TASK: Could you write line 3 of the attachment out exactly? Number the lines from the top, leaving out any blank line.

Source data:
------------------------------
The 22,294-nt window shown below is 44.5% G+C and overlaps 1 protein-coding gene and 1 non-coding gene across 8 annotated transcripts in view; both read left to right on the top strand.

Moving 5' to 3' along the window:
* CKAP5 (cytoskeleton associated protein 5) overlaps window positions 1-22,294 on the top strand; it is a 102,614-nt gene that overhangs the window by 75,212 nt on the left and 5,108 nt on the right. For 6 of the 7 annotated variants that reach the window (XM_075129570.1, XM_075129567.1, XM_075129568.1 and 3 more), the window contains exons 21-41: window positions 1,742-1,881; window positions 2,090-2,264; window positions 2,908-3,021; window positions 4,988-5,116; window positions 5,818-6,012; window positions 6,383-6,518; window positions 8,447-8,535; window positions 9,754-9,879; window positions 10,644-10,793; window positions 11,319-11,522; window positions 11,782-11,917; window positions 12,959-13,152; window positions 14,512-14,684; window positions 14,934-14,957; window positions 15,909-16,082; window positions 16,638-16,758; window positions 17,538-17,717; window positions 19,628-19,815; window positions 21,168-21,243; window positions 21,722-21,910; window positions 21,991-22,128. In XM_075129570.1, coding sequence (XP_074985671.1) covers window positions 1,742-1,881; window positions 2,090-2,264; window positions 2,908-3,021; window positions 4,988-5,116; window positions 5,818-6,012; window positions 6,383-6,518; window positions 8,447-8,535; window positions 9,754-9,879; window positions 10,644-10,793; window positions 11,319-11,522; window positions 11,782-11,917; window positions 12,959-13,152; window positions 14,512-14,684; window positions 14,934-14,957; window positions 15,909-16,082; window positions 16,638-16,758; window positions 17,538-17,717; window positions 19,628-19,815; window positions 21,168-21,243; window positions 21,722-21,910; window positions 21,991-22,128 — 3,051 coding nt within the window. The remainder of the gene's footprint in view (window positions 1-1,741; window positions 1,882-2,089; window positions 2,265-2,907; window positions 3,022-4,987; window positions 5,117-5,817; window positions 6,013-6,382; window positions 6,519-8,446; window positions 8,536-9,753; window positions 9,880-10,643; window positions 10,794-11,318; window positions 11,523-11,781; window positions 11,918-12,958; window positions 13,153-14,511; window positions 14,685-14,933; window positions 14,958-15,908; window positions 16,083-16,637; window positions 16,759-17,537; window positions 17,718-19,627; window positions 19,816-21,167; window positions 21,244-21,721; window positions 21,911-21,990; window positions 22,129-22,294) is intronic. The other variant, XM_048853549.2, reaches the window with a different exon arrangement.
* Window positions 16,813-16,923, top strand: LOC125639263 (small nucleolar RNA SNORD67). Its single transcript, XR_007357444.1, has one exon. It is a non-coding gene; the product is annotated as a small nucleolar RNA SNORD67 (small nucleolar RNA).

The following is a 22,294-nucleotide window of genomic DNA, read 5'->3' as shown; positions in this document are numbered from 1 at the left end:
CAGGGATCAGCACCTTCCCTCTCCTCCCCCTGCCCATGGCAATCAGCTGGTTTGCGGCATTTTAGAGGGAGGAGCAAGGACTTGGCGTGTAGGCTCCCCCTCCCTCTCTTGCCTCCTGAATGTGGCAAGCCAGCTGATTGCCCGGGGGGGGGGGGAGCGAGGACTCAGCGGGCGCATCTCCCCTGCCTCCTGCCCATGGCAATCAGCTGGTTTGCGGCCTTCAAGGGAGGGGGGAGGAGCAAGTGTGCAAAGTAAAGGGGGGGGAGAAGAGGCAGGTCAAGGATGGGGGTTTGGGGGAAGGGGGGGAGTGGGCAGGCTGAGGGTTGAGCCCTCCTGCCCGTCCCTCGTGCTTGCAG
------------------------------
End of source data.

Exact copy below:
* CKAP5 (cytoskeleton associated protein 5) overlaps window positions 1-22,294 on the top strand; it is a 102,614-nt gene that overhangs the window by 75,212 nt on the left and 5,108 nt on the right. For 6 of the 7 annotated variants that reach the window (XM_075129570.1, XM_075129567.1, XM_075129568.1 and 3 more), the window contains exons 21-41: window positions 1,742-1,881; window positions 2,090-2,264; window positions 2,908-3,021; window positions 4,988-5,116; window positions 5,818-6,012; window positions 6,383-6,518; window positions 8,447-8,535; window positions 9,754-9,879; window positions 10,644-10,793; window positions 11,319-11,522; window positions 11,782-11,917; window positions 12,959-13,152; window positions 14,512-14,684; window positions 14,934-14,957; window positions 15,909-16,082; window positions 16,638-16,758; window positions 17,538-17,717; window positions 19,628-19,815; window positions 21,168-21,243; window positions 21,722-21,910; window positions 21,991-22,128. In XM_075129570.1, coding sequence (XP_074985671.1) covers window positions 1,742-1,881; window positions 2,090-2,264; window positions 2,908-3,021; window positions 4,988-5,116; window positions 5,818-6,012; window positions 6,383-6,518; window positions 8,447-8,535; window positions 9,754-9,879; window positions 10,644-10,793; window positions 11,319-11,522; window positions 11,782-11,917; window positions 12,959-13,152; window positions 14,512-14,684; window positions 14,934-14,957; window positions 15,909-16,082; window positions 16,638-16,758; window positions 17,538-17,717; window positions 19,628-19,815; window positions 21,168-21,243; window positions 21,722-21,910; window positions 21,991-22,128 — 3,051 coding nt within the window. The remainder of the gene's footprint in view (window positions 1-1,741; window positions 1,882-2,089; window positions 2,265-2,907; window positions 3,022-4,987; window positions 5,117-5,817; window positions 6,013-6,382; window positions 6,519-8,446; window positions 8,536-9,753; window positions 9,880-10,643; window positions 10,794-11,318; window positions 11,523-11,781; window positions 11,918-12,958; window positions 13,153-14,511; window positions 14,685-14,933; window positions 14,958-15,908; window positions 16,083-16,637; window positions 16,759-17,537; window positions 17,718-19,627; window positions 19,816-21,167; window positions 21,244-21,721; window positions 21,911-21,990; window positions 22,129-22,294) is intronic. The other variant, XM_048853549.2, reaches the window with a different exon arrangement.